When looking out the windows in the Butler House from our room, just beyond the view of the beautiful gardens, one can see the top of Kilkenny Castle. Although a beautiful sight to behold, seems a little cruel to Margaret.

At 7:00 p.m., after a short nap, Robin and I joined Alf and Jean along with the five other members of our group for our first balloon flight in Ireland - the second one for Jean and Alf. We took off from the grounds of Kilkenny Castle. Many of the townspeople were gathered for our ascent. After a warm sendoff which included much waving, we proceeded to float over the city. The Emerald Isle certainly is properly named. From the balloon, I saw every shade of green extending for miles in all directions.

When we flew drifted over farm lands, I found the animals to greet our arrival to their skies in quite a different manner than the people who waved enthusiastically from the town and farms. The hares, it seemed, ran like "scared rabbits". The horses were noticeably disturbed, running nervously back and forth while hardly looking up. The sheep ran around in a group like an entire team of 5 year old soccer players buzzing around the soccer ball up and down the field. Dogs, instinctively protecting the homestead, were confused by an "air attack". It was the cows, however, who expressed the most intense interest in our arrival. They would look up intently then run toward use like we were carrying a shipment of alfalfa. But, even among the bovine, reactions would sometimes vary. One cow, possibly realizing that we may be carrying the town butcher instead, would turn on her hoofs and run. If she were highly regarded, the others would follow. If not, they may just continue to stare, maybe hoping that we would land so that they could at least have a nibble of the balloon basket.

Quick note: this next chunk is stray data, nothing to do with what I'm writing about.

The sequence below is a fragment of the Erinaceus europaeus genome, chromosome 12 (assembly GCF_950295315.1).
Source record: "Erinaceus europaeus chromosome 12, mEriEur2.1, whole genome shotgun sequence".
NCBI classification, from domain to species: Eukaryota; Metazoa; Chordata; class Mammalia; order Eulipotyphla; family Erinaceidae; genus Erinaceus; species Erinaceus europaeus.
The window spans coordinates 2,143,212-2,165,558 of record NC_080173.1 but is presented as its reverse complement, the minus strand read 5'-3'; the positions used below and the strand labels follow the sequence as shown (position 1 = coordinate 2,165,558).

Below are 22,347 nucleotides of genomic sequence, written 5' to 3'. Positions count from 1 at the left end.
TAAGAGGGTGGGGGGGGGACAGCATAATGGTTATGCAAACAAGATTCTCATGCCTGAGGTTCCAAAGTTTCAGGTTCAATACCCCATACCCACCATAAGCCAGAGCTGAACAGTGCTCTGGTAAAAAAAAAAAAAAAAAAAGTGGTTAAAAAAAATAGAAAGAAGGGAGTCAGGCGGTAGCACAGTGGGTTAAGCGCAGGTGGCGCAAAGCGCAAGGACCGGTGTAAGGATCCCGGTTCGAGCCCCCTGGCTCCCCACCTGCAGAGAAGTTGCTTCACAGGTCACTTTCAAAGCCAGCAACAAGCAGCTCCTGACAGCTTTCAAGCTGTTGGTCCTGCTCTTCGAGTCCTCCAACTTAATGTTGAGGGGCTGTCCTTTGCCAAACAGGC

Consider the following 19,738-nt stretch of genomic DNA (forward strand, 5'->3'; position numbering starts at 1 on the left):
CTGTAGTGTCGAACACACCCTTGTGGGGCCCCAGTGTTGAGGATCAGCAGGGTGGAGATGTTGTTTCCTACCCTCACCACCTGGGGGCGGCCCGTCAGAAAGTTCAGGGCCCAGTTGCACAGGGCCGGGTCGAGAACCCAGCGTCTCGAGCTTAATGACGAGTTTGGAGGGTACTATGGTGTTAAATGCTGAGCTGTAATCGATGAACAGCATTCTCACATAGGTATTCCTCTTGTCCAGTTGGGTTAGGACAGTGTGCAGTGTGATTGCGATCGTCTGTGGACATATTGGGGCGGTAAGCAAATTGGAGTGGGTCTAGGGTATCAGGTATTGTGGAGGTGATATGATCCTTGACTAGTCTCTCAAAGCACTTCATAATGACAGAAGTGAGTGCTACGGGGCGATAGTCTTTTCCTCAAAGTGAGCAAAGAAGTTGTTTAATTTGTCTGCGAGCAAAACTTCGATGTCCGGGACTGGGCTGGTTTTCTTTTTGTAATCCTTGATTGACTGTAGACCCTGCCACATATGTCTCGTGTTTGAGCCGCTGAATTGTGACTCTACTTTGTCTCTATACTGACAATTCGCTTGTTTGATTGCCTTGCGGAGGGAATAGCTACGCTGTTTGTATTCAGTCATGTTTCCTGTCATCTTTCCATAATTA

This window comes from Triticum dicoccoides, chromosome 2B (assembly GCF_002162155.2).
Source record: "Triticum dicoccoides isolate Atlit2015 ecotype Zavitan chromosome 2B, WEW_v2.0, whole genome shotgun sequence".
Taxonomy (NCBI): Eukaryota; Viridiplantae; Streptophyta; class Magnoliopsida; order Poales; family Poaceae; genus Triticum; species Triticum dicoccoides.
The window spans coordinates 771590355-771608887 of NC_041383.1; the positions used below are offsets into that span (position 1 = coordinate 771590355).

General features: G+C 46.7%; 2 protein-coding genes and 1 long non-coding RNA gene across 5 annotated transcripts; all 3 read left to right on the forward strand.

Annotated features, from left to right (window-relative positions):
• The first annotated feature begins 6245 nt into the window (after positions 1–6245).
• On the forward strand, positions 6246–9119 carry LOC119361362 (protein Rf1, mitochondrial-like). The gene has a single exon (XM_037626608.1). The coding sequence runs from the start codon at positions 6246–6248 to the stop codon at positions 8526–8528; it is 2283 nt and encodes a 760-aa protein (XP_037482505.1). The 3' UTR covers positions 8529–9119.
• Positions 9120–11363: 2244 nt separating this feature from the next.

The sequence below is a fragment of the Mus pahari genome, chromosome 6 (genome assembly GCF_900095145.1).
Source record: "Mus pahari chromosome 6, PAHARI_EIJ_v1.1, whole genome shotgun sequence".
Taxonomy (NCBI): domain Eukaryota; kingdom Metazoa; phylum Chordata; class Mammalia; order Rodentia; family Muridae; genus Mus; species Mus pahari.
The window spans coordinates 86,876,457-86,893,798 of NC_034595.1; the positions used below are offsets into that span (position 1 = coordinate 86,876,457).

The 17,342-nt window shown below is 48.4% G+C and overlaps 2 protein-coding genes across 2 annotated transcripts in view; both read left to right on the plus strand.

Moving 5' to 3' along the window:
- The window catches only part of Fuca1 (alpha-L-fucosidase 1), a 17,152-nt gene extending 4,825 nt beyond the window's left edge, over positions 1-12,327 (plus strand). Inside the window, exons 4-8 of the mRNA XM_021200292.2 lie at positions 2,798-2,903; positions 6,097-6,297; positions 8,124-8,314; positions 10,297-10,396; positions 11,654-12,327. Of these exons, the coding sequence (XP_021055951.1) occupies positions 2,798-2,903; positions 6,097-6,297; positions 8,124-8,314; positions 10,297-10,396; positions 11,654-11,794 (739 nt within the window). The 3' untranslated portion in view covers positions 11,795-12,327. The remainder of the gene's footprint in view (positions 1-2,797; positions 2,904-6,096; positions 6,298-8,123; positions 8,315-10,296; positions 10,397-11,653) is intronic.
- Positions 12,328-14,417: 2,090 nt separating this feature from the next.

At about 9:00 p.m., with about another 1/2 hour of good daylight remaining, we landed in a farmer's field. The farmer and a gathering of curious others, came to greet us. We were welcomed with genuine warmth and hospitality. We found today and the days to follow that the Irish are quick to trust and care. Everyone that we happened upon was so genuinely friendly and pleasant. We talked with those around us and shared the traditional champagne with the adults (and cola for the children), then headed back to Kilkenny for dinner. As we exited the farm, our vehicles were greeted by the farmer's cows as they squeeeeezed by us on their way back to the barn for dinner.

We ate that evening at a known pub with a lovely dining room in the back. It was here that the attempt was made by local ladies to pick-up the crew. Tim, Mark and Paul were approached. The request was for the young men join their group for what was described as a "hen party". I guess we would call it a bachelorette party.

Dinner was excellent, by the way. All but the crew then left for a much needed night's sleep. For those who are wondering, the crew didn't join the "hen party" - or so they said.

Sunday, May 18

After a great night's sleep, we began our day today at 10:00 a.m. It amazed me how much we fit into yesterday. Buddy's did some expert planning. I was soon to find out that today would be another one of those days, to my delight.

Today we headed toward the Rock of Cashel, which is a group of medieval buildings and ruins set on a rock of limestone. Saint Patrick was said to have visited this location to baptize the king and then the townspeople. Due to an unfortunate mishap, where St. Patrick stabbed through the foot of the king with his staff, during the ceremony, St. Patrick was forced to extend his visit for another 7 years trying to convince the townspeople that the foot stabbing was not part of the ceremony. Other than the uncooperative rain, the sights and history of Cashel were most impressive.

Then, off to Cahir Castle in county Tipperary. This is an impressive castle that was one of the major strongholds of medieval Ireland. It was built by the Butler family. Seems so far that those Butlers certainly got around Ireland and were heavy into the castle building business.

The rain was beginning to lift as we stopped for lunch at a pub in Cahir. We were once again greeted by Irish hospitality, excellent Guinness (is there any other kind), and very tasty lunch. Then off to Waterford to catch a tour of the crystal factory. After touring the factory, it is easier to appreciate the craftsmanship in each piece of crystal, which is all done by hand - hence the cost.